Lots of Stopgaps, Little in Closing the Fiscal Gap – Washington averted a government shutdown last week by agreeing on a two-week continuing resolution (CR) that cuts $4 billion in spending. This is the fifth stopgap measure funding the federal government since the 2011 fiscal year began on October 1, 2010. The posturing and procrastination so far have resulted in little in the way of reducing our mounting national debt.
In their reaction to the President's FY 2012 budget proposal, the House Republican leadership has been very critical of the President's reluctance to use this opportunity to address the true drivers of our mounting debt -- the largest of which being entitlements. And now, Republicans have pledged to take up this daunting challenge.
Game On – The Super Bowl in Texas won’t be until Sunday, but Washington had its own big game last week as President Obama gave his State of the Union address.
Yesterday, the organization Third Way released a plan outlining several Social Security reform proposals meant to ensure the program's solvency over the next 75 years. The plan, called Saving Social Security, makes several fundamental changes to the program and cuts $2 in benefits for every $1 it increases taxes.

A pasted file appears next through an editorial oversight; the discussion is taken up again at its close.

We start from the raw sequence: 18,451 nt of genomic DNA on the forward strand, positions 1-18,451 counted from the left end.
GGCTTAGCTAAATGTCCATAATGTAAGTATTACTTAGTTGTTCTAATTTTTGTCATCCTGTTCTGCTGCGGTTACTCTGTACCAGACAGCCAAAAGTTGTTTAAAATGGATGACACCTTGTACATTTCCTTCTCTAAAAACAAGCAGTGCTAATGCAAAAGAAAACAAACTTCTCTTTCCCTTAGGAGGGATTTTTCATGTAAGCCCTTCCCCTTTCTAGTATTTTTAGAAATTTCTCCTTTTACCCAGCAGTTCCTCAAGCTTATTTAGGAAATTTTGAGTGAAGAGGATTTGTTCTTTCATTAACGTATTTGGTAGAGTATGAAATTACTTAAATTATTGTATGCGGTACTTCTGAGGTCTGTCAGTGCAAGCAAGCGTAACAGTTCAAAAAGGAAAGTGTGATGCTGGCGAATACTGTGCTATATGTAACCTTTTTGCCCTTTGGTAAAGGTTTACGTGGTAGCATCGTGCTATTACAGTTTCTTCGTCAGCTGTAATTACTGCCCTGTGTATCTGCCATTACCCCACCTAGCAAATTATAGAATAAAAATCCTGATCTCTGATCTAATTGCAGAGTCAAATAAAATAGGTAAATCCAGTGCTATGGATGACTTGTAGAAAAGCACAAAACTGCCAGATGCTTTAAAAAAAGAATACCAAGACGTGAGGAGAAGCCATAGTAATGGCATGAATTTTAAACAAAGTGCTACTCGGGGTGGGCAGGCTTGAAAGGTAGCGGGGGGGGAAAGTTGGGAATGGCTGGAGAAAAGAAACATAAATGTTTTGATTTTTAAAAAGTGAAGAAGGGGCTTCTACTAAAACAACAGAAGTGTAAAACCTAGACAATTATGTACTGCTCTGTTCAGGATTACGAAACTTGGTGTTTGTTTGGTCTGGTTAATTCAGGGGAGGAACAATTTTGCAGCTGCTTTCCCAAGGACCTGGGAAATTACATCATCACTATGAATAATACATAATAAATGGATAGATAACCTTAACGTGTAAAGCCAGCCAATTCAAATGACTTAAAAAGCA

What do you pay in Medicare taxes? And what Medicare benefits can you expect? This issue—potent now that the first baby boomers are turning 65—was highlighted recently by Ricardo Alonso-Zaldivar in a widely read Associated Press story.
The Treasury Department released Tuesday its annual Financial Report of the U.S Government. The report highlights the nation's budget deficit, net operating costs, debt projections, and all government liabilities on an accrual accounting basis. To sum it up, the report shows us how big of a hole we're truly in.
Washington Drops the Ball – To many federal budget watchers, the tax cut debate has been more frustrating than watching the Redskins play. The expiring 2001/2003 tax cuts presented an opportunity not only to remake the tax code, but to transform the fiscal discussion in Washington.
Today legislation to provide $250 payments to Social Security recipients in lieu of a cost-of-living adjustment (COLA) failed to garner enough votes in either chamber. The Social Security Trustees announced earlier this year that there would be no COLA because prices have not risen above the level of the last increase in 2009. The bill would have cost $14 billion.